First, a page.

Dropping the habit: Memorization

Players like myself need to accept this: Memorization is not your friend.  I’m still trying to accept this and last Sunday I realized how important it is to refrain from memorizing without understanding what you’re playing.

I highly doubt Alek intended to spark another revelation when he asked me to play a minor pentatonic scale.  Mind you, I’ve never learned it but I do indeed know the blues scale by heart.  So he gave me a hint, “avoid the blue note.”

“The what?”

After Alek’s detailed explanation about the flat 5th scale degree and additional theory that I’d rather not attempt to repeat, I accepted his challenge.  But I’ll be honest, the theory went out the other ear because I figured I could simply memorize what he showed me.  It shouldn’t be too difficult to skip over a couple notes, ya know?

As I attempted to impress Alek by playing a slow and sloppy variation of the E minor pentatonic scale, I felt as if it was much harder than it should be.  It also did not help that he tricked me.  Okay-not-really.  But there was definitely more to it than I thought and my cleverness hurt me big time.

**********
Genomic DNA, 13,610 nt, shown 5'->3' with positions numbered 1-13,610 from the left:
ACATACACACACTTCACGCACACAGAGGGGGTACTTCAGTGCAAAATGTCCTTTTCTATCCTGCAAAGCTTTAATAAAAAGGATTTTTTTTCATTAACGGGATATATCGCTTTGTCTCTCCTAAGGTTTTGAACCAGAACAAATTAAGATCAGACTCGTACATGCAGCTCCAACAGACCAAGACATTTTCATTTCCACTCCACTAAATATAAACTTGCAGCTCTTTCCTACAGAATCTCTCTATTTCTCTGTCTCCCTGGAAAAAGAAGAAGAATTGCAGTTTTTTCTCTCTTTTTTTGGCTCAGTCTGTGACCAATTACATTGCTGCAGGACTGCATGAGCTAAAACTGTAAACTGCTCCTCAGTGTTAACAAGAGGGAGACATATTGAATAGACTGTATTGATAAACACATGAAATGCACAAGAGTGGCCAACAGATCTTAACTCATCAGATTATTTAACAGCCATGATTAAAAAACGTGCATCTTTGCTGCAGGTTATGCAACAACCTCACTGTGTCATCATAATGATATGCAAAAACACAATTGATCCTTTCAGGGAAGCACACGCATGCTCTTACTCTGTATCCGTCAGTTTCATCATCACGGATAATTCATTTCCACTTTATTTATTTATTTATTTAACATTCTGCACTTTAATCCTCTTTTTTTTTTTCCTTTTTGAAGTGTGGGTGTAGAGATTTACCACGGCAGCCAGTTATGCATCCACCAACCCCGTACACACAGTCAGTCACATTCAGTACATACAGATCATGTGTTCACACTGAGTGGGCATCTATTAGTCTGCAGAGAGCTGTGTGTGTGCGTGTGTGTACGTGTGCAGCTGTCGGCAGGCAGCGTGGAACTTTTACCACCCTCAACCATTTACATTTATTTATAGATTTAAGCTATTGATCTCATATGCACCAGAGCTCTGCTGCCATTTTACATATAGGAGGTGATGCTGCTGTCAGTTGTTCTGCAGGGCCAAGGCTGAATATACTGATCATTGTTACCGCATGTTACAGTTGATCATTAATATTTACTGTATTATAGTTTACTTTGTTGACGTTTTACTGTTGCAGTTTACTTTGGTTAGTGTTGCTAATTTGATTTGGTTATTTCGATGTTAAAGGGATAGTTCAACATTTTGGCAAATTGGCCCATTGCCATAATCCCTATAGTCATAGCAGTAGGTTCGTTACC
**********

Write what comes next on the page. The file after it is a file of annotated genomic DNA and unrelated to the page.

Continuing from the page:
In retrospect, Alek’s elaborate scale degree explanation was the knowledge I needed to play the scale without a problem.  Instead, I used memorization as a short cut that resulted in a messy line of notes reminiscent of the blues scale–what a headache.  It’s very clear to me now: the further I delve into learning guitar the less I can rely on memorization.  If you want to be a versatile player you gotta drop the habit or else your skills will be limited to your memory.  And yes, this is the exact advice he gave me that very day.

3 thoughts on “Dropping the habit: Memorization

  1. Even a few days ago, I wouldn’t have understood what you mean about memorization, but I think I do now. If I don’t understand the difference between a pentatonic scale and a blues scale, I will never “get it.” I will just be performing by rote. And when I change keys, I’ll have to figure it out all over again.

  2. BTW, I see that you’ve changed your blog name, obviously going for something more positive. Arpeggio is one of my favorite musical words, and happens to be something I’m trying to learn at the moment.

    • Thanks! And yes, I realized the more I wrote the less my style of writing fit my former blog name. I needed something positive and upbeat like my personality.

      Have fun learning arpeggios 🙂

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